In the late-1800s, a change in the rules introduced the idea of goalkeepers only being able to handle the ball in their own half. Therefore, a halfway line was introduced to pitches alongside the centre circle that is familiar to most today. The purpose of this 10-yard circle, also known as the ‘smith circle’, was to prevent players from getting too close to the ball at kick-off. These early markings made it easier for referees to be sure that the rules of the game were adhered to.
It may come as a surprise to discover that during football’s primitive stages, the goals were no more than two posts, 8 yards apart. Of course, this design posed a number of problems; most notably, there was no limit on the height of a shot.
Owing to this obvious flaw in pitch design, goals with crossbars and nets became mandatory in 1882.
Shortly after the introduction of the halfway line and centre circle, penalty kicks were brought into the game. These disciplinary measures, aimed at those who committed a foul within 18 yards of the goal line, allowed players to take a penalty kick from anywhere on the 12-yard line. The penalty spot, as we know it today, was not yet introduced. In fact, the goal area and penalty marking underwent a number of somewhat obscure periods before settling on well-considered boxes and a penalty spot in 1902.
Fast forward half a century and football pitches began to experience some real technological advancements. The most notable of these developments was the introduction of undersoil heating in 1958. At Goodison Park football grounds, around 30 km of wire was laid below the surface, designed to prevent freezing on the pitch. Although this cost the club over £16,000, the technique was incredibly effective.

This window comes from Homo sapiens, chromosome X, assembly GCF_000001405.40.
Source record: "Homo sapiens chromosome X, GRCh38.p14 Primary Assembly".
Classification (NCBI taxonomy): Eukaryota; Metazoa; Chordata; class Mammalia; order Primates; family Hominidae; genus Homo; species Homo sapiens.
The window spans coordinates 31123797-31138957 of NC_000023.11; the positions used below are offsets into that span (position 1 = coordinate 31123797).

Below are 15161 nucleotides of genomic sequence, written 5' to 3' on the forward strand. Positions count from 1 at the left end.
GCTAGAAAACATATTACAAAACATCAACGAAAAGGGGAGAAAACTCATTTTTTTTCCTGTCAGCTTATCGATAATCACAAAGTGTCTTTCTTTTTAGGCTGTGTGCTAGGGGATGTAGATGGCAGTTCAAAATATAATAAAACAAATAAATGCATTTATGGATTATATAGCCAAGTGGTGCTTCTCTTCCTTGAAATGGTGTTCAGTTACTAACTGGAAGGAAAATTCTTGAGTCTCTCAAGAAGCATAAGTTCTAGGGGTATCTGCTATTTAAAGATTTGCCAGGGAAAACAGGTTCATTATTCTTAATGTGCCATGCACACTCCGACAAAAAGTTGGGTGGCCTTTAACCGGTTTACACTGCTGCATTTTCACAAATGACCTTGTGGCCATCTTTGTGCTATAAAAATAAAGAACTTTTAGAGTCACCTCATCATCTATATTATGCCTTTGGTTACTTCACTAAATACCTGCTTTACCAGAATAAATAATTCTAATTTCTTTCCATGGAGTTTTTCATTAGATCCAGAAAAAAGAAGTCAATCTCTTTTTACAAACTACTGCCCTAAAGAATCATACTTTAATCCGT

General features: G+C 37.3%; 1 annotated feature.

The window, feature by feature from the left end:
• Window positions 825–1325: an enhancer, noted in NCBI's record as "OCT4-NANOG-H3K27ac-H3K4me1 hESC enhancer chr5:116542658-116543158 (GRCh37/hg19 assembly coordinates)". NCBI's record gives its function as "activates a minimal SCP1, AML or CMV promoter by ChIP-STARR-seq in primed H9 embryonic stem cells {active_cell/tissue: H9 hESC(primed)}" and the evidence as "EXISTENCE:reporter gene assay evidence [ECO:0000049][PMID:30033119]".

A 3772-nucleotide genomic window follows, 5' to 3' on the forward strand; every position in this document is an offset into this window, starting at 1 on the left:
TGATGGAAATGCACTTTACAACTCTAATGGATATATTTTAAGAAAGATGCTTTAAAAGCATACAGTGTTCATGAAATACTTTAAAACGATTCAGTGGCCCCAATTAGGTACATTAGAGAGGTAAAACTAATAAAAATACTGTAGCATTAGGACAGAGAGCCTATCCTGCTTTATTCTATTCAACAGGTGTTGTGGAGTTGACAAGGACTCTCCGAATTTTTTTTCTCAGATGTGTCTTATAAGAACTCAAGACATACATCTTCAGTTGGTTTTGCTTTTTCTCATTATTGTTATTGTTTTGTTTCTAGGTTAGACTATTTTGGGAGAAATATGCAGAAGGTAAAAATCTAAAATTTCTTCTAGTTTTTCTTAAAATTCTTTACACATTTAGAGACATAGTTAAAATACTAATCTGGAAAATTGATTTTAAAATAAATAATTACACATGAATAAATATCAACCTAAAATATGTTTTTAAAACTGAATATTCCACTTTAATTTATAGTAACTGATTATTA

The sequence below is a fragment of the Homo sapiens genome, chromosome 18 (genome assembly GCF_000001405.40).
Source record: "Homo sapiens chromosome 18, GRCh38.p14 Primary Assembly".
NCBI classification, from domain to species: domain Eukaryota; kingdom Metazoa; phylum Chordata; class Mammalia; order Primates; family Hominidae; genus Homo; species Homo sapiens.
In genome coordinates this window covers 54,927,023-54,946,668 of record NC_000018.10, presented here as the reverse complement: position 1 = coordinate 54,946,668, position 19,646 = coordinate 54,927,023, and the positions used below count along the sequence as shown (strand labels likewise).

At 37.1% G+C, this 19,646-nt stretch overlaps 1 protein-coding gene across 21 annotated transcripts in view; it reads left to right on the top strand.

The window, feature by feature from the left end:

Following the introduction of undersoil heating, football pitches were granted another game-changing upgrade. In 1960, the first-generation artificial turf was introduced. Of course, this was far from the lifelike artificial grass we are used to today; the turf was constructed from stiff nylon fibres set on asphalt or concrete bases. After a number of adjustments, second-generation turf was introduced by a number of football clubs here in the UK.
As fans of the sport may already know, modern pitches utilise a hybrid combination of natural grass and artificial turf. This design enables the advantageous characteristics of a natural surface, such as moisture retention and cushioning, alongside the durability of man-made fibres. New pitches will typically feature a surface made from 97% natural grass and 3% synthetic turf.
By incorporating a small percentage of polyethene fibres into the natural grass, the pitch becomes significantly more durable without sacrificing any of its beneficial properties. For example, these hybrid pitches remain consistent all year round, no matter the weather conditions or temperature. What’s more, the natural grass roots latch onto the synthetic fibres, making the ground far less vulnerable to damage from boot studs.
It’s safe to say that football pitches have come a long way since the days of mud and ambiguous sizing. Nowadays, well-kept grounds, crisp white lines and striking green grass are expected, and groundskeeping teams across the world pride themselves on this level of excellence.
Of course, for a pitch to look its best and withstand play, it is essential that high-quality equipment is used during its maintenance. Here at Sportsmark, we have been trusted by clubs and sports grounds across London and the Southwest to provide high-quality groundsman equipment for over 60 years.
Whether you require top-of-the-line football pitch equipment, grass-marking machines or turf maintenance tools, you’re sure to find what you need with us. Our friendly and experienced team are always happy to discuss requirements and offer advice. Don’t hesitate to get in touch today.
Call us on 08000 197 733 or send an email to email@example.com.